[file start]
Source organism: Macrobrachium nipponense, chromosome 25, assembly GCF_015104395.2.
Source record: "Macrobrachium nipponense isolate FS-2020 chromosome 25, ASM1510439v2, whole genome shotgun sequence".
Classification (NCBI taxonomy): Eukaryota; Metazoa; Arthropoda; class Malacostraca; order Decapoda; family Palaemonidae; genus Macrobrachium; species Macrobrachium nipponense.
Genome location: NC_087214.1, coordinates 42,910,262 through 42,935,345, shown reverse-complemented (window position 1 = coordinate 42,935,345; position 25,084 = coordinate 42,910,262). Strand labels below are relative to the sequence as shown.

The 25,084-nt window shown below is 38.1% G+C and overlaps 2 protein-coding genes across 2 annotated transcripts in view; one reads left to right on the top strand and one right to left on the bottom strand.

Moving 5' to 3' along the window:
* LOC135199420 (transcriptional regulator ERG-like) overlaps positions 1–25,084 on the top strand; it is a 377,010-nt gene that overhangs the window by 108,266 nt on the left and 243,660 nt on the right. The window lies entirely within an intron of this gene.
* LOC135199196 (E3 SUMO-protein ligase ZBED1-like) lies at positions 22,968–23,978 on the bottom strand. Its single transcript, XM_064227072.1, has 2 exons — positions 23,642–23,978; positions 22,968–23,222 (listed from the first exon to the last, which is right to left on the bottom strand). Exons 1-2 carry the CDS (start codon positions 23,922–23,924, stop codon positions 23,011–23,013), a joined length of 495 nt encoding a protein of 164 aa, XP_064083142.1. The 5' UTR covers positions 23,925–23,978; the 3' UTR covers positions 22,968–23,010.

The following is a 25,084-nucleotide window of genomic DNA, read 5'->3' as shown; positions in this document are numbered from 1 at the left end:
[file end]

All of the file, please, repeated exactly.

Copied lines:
Source organism: Macrobrachium nipponense, chromosome 25, assembly GCF_015104395.2.
Source record: "Macrobrachium nipponense isolate FS-2020 chromosome 25, ASM1510439v2, whole genome shotgun sequence".
Classification (NCBI taxonomy): Eukaryota; Metazoa; Arthropoda; class Malacostraca; order Decapoda; family Palaemonidae; genus Macrobrachium; species Macrobrachium nipponense.
Genome location: NC_087214.1, coordinates 42,910,262 through 42,935,345, shown reverse-complemented (window position 1 = coordinate 42,935,345; position 25,084 = coordinate 42,910,262). Strand labels below are relative to the sequence as shown.

The 25,084-nt window shown below is 38.1% G+C and overlaps 2 protein-coding genes across 2 annotated transcripts in view; one reads left to right on the top strand and one right to left on the bottom strand.

Moving 5' to 3' along the window:
* LOC135199420 (transcriptional regulator ERG-like) overlaps positions 1–25,084 on the top strand; it is a 377,010-nt gene that overhangs the window by 108,266 nt on the left and 243,660 nt on the right. The window lies entirely within an intron of this gene.
* LOC135199196 (E3 SUMO-protein ligase ZBED1-like) lies at positions 22,968–23,978 on the bottom strand. Its single transcript, XM_064227072.1, has 2 exons — positions 23,642–23,978; positions 22,968–23,222 (listed from the first exon to the last, which is right to left on the bottom strand). Exons 1-2 carry the CDS (start codon positions 23,922–23,924, stop codon positions 23,011–23,013), a joined length of 495 nt encoding a protein of 164 aa, XP_064083142.1. The 5' UTR covers positions 23,925–23,978; the 3' UTR covers positions 22,968–23,010.

The following is a 25,084-nucleotide window of genomic DNA, read 5'->3' as shown; positions in this document are numbered from 1 at the left end: